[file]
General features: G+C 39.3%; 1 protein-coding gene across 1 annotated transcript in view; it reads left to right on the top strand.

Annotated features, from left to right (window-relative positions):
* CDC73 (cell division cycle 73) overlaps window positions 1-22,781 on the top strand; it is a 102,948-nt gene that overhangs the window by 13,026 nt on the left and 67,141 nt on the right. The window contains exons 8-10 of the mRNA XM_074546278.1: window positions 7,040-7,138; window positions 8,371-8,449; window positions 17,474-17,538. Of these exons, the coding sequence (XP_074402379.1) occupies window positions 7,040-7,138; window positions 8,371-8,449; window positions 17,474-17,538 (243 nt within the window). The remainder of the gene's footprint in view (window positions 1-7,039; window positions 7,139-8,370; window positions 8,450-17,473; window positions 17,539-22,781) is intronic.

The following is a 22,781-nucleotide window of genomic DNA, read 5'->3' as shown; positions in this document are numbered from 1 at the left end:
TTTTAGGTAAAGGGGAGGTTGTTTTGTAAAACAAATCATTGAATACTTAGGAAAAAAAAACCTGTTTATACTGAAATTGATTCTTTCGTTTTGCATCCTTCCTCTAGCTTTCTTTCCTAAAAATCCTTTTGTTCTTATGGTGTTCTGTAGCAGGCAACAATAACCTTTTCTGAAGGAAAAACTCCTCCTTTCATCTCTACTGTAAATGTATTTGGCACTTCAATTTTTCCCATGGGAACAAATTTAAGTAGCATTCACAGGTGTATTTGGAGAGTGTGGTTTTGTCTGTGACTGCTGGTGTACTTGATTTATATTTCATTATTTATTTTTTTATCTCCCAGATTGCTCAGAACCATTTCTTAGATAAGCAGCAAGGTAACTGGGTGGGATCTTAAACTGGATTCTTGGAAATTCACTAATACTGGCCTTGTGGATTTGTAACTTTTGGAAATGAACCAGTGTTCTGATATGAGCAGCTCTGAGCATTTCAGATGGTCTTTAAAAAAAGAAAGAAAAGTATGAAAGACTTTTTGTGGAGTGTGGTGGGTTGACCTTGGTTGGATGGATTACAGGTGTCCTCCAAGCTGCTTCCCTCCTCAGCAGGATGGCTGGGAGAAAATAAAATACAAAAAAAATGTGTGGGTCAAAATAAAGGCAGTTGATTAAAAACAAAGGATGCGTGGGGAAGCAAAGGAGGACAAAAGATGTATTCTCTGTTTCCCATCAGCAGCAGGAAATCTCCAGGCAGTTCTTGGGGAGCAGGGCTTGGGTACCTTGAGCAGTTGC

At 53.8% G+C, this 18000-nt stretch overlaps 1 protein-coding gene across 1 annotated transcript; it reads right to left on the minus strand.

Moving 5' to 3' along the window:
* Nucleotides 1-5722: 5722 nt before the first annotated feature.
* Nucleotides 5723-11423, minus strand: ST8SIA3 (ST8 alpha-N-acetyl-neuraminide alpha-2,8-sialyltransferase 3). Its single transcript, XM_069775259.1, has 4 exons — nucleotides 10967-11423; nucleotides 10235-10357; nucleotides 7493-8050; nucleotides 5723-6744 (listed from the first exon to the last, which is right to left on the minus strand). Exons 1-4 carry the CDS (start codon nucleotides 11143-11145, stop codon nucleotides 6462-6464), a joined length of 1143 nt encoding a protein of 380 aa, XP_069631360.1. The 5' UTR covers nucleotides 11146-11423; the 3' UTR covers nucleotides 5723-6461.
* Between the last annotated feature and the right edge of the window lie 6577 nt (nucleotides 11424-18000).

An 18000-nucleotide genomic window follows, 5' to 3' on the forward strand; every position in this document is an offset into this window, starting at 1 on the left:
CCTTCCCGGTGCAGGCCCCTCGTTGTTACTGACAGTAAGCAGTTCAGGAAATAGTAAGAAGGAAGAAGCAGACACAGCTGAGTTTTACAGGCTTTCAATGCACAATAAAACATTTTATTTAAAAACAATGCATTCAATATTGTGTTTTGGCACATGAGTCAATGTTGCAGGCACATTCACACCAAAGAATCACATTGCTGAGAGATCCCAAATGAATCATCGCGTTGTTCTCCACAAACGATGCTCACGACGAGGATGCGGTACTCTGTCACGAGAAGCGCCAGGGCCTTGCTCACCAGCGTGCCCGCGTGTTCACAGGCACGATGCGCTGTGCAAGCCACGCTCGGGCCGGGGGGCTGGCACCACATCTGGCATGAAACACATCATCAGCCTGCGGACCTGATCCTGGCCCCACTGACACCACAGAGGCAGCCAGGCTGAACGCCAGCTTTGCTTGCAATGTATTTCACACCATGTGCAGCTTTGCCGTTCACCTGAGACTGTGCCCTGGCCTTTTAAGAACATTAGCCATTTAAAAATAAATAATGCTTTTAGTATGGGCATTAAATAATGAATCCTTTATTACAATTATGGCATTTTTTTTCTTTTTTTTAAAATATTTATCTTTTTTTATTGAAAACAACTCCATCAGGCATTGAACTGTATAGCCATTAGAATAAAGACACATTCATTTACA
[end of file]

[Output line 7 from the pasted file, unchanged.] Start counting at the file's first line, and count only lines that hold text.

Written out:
Moving 5' to 3' along the window: